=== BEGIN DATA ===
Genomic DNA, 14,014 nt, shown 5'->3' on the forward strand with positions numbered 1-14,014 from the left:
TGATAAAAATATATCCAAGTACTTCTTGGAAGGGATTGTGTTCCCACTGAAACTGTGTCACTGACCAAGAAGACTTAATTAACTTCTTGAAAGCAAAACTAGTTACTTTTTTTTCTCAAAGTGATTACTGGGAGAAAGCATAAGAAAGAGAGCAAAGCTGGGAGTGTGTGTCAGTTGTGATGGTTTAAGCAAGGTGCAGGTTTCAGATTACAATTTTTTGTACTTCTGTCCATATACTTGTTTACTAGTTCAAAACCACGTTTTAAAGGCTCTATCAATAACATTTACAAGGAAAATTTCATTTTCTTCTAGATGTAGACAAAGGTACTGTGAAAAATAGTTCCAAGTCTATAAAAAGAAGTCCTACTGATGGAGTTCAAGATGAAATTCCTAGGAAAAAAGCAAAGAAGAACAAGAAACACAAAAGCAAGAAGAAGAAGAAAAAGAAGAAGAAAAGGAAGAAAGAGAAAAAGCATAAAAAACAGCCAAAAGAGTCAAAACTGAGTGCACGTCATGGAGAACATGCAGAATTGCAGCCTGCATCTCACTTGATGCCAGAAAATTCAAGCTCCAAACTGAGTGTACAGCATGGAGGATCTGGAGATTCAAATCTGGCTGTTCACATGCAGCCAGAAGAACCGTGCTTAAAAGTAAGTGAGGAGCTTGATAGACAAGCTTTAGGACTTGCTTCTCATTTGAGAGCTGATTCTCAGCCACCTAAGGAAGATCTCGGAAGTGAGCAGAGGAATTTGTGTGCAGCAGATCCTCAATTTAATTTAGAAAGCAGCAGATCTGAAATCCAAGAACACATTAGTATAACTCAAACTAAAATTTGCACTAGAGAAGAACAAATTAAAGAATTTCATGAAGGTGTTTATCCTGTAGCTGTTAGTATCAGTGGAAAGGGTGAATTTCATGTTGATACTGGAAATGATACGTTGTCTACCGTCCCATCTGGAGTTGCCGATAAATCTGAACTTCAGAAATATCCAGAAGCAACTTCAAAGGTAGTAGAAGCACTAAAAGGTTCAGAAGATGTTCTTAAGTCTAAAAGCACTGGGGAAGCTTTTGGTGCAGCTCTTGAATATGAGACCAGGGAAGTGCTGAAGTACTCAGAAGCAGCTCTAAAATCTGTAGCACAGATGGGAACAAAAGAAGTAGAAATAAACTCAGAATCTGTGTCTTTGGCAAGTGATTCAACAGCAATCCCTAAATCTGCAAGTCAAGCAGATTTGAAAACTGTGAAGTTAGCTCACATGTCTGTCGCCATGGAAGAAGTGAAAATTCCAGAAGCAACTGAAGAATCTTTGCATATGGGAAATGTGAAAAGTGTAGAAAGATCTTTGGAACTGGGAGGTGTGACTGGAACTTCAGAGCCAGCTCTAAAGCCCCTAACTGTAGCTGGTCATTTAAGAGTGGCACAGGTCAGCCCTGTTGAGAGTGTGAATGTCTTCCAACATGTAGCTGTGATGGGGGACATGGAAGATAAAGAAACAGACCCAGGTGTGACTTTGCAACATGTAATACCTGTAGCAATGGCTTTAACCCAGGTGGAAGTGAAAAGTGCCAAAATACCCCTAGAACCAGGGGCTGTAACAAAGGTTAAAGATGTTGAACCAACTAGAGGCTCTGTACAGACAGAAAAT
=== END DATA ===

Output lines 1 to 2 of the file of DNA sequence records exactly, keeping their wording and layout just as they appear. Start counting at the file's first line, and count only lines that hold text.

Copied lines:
Genomic DNA, 14,014 nt, shown 5'->3' on the forward strand with positions numbered 1-14,014 from the left:
TGATAAAAATATATCCAAGTACTTCTTGGAAGGGATTGTGTTCCCACTGAAACTGTGTCACTGACCAAGAAGACTTAATTAACTTCTTGAAAGCAAAACTAGTTACTTTTTTTTCTCAAAGTGATTACTGGGAGAAAGCATAAGAAAGAGAGCAAAGCTGGGAGTGTGTGTCAGTTGTGATGGTTTAAGCAAGGTGCAGGTTTCAGATTACAATTTTTTGTACTTCTGTCCATATACTTGTTTACTAGTTCAAAACCACGTTTTAAAGGCTCTATCAATAACATTTACAAGGAAAATTTCATTTTCTTCTAGATGTAGACAAAGGTACTGTGAAAAATAGTTCCAAGTCTATAAAAAGAAGTCCTACTGATGGAGTTCAAGATGAAATTCCTAGGAAAAAAGCAAAGAAGAACAAGAAACACAAAAGCAAGAAGAAGAAGAAAAAGAAGAAGAAAAGGAAGAAAGAGAAAAAGCATAAAAAACAGCCAAAAGAGTCAAAACTGAGTGCACGTCATGGAGAACATGCAGAATTGCAGCCTGCATCTCACTTGATGCCAGAAAATTCAAGCTCCAAACTGAGTGTACAGCATGGAGGATCTGGAGATTCAAATCTGGCTGTTCACATGCAGCCAGAAGAACCGTGCTTAAAAGTAAGTGAGGAGCTTGATAGACAAGCTTTAGGACTTGCTTCTCATTTGAGAGCTGATTCTCAGCCACCTAAGGAAGATCTCGGAAGTGAGCAGAGGAATTTGTGTGCAGCAGATCCTCAATTTAATTTAGAAAGCAGCAGATCTGAAATCCAAGAACACATTAGTATAACTCAAACTAAAATTTGCACTAGAGAAGAACAAATTAAAGAATTTCATGAAGGTGTTTATCCTGTAGCTGTTAGTATCAGTGGAAAGGGTGAATTTCATGTTGATACTGGAAATGATACGTTGTCTACCGTCCCATCTGGAGTTGCCGATAAATCTGAACTTCAGAAATATCCAGAAGCAACTTCAAAGGTAGTAGAAGCACTAAAAGGTTCAGAAGATGTTCTTAAGTCTAAAAGCACTGGGGAAGCTTTTGGTGCAGCTCTTGAATATGAGACCAGGGAAGTGCTGAAGTACTCAGAAGCAGCTCTAAAATCTGTAGCACAGATGGGAACAAAAGAAGTAGAAATAAACTCAGAATCTGTGTCTTTGGCAAGTGATTCAACAGCAATCCCTAAATCTGCAAGTCAAGCAGATTTGAAAACTGTGAAGTTAGCTCACATGTCTGTCGCCATGGAAGAAGTGAAAATTCCAGAAGCAACTGAAGAATCTTTGCATATGGGAAATGTGAAAAGTGTAGAAAGATCTTTGGAACTGGGAGGTGTGACTGGAACTTCAGAGCCAGCTCTAAAGCCCCTAACTGTAGCTGGTCATTTAAGAGTGGCACAGGTCAGCCCTGTTGAGAGTGTGAATGTCTTCCAACATGTAGCTGTGATGGGGGACATGGAAGATAAAGAAACAGACCCAGGTGTGACTTTGCAACATGTAATACCTGTAGCAATGGCTTTAACCCAGGTGGAAGTGAAAAGTGCCAAAATACCCCTAGAACCAGGGGCTGTAACAAAGGTTAAAGATGTTGAACCAACTAGAGGCTCTGTACAGACAGAAAAT